Grant explores using seminal fluid proteins to control mosquitoes

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Melissa Osgood
Wolfner and Harrington
Jason Koski/University Photography
Mariana Wolfner, the Goldwin Smith Professor of Molecular Biology and Genetics, left, and Laura Harrington, professor of entomology, are co-principal investigators of an NIH grant exploring a new approach to reducing the spread of mosquito-borne viruses.

The spread of mosquito-borne viruses, including dengue, chikungunya and Zika, has created a public health crisis that poses risks to nearly 4 billion people living in 120 countries.

Cornell researchers are exploring a new approach to reducing the spread of the viruses by identifying, and then manipulating seminal fluid proteins from male mosquitoes to disrupt the reproductive biology in females. Only female mosquitoes bite, feed on blood, and thus spread diseases. The project is made possible by a five-year, $2.4 million grant from the National Institutes of Health (NIH) that started Feb. 1, and is a continuation of a previous NIH grant.

Over the last seven years, the project’s investigators have identified and studied seminal fluid proteins (SFPs) that are transferred from male to female mosquitoes during mating. They have found that once inside the female these proteins rapidly influence the female’s mating and egg production. Other proteins may increase her appetite for and digestion of blood meals. The researchers are also studying the female genes that respond to SFPs.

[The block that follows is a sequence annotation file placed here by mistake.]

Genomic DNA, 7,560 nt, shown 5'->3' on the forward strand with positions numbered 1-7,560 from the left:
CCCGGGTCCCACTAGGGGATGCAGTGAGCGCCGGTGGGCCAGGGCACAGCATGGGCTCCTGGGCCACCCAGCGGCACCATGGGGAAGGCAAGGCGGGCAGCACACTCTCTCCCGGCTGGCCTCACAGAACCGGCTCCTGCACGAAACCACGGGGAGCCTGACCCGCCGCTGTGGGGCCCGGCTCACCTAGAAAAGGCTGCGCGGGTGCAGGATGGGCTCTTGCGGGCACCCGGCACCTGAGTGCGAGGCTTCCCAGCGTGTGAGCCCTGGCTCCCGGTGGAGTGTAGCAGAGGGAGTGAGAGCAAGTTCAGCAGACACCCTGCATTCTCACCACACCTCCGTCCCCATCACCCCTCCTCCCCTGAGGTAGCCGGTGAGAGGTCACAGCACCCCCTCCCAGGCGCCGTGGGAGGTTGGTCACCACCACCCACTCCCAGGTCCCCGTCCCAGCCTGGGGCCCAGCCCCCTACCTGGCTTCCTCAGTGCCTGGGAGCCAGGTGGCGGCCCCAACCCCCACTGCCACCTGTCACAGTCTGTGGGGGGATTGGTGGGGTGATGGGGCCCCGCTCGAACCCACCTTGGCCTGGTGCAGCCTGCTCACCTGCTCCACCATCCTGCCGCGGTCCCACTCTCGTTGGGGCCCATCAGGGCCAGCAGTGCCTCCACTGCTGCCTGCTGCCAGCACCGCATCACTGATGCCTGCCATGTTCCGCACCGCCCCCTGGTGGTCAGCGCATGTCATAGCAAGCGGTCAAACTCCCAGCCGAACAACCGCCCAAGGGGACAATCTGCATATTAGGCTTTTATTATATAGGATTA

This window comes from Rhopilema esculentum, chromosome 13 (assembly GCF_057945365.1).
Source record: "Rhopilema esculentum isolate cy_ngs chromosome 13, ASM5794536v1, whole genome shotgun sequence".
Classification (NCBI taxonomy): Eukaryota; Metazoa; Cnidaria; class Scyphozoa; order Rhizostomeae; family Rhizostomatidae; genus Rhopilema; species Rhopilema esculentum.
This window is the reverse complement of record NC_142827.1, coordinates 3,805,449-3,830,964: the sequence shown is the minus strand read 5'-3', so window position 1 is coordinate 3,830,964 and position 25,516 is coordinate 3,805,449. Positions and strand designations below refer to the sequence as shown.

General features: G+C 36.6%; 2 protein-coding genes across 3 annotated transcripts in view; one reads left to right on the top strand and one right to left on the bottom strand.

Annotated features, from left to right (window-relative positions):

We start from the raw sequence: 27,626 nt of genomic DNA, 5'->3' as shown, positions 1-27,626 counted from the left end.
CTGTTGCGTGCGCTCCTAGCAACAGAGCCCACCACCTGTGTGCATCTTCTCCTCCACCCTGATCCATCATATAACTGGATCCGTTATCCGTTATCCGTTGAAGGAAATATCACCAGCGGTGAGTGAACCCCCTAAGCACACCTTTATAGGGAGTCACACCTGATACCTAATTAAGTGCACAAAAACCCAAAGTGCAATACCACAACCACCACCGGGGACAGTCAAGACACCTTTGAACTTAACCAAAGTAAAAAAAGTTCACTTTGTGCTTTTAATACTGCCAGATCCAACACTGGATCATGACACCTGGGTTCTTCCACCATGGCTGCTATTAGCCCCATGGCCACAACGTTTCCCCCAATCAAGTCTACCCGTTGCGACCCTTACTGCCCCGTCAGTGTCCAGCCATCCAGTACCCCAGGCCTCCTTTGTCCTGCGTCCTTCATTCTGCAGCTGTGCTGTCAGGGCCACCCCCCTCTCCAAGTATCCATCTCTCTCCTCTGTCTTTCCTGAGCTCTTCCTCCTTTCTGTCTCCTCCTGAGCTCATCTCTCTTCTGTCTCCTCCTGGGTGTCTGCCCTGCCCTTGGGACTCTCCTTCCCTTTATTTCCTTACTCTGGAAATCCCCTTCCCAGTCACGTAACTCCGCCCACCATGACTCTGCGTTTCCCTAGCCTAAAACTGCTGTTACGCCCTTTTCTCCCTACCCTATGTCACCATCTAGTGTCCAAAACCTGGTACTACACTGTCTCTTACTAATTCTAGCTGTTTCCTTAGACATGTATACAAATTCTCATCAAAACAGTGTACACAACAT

“At the end of five years, we hope to have a list of important seminal fluid proteins and molecules that have critical influence on mosquitoes, and we would like to be ready to have those characterized for field experiments, to investigate them as control strategies,” said Laura Harrington, professor of entomology, and one of the project’s co-principal investigators.

Potential control strategies could include creating and releasing genetically modified male mosquitoes that disrupt the female’s reproduction biology or creating very specific and safe “smart insecticides” based on SFPs.

“Seminal proteins have very important effects on regulating the fertility of females, and many SFPs are pretty species-specific,” said Mariana Wolfner, the Goldwin Smith Professor of Molecular Biology and Genetics and the other co-principal investigator of the project. “If we find one that is critical, and if it is species-specific, then manipulating it is unlikely to have consequences on other species.”

The researchers plan to use gene editing with CRISPR-Cas9 in mosquitoes to create genetic deletions and mutations to understand the functions of the seminal fluid proteins. In addition to understanding the physiological effects of SFPs on females, the researchers, in collaboration with co-investigator Jeffrey Pleiss, assistant professor of molecular biology and genetics, will identify female genes that respond to these male proteins.

Results from these studies can be used to develop mosquitoes that are sterile or whose males more strongly inhibit female reproduction in the field. These males could provide a highly-effective strategy for control of vector reproduction in the field, because male mosquitoes have evolved to efficiently find and mate with female mosquitoes, Harrington said.

However, “we’re probably a long way from doing field releases because of all the work that needs to be done – working with people, making sure that they understand it and want this type of control. We’d want to take lots of time and think about it carefully,” said Harrington.


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Krishna Ramanujan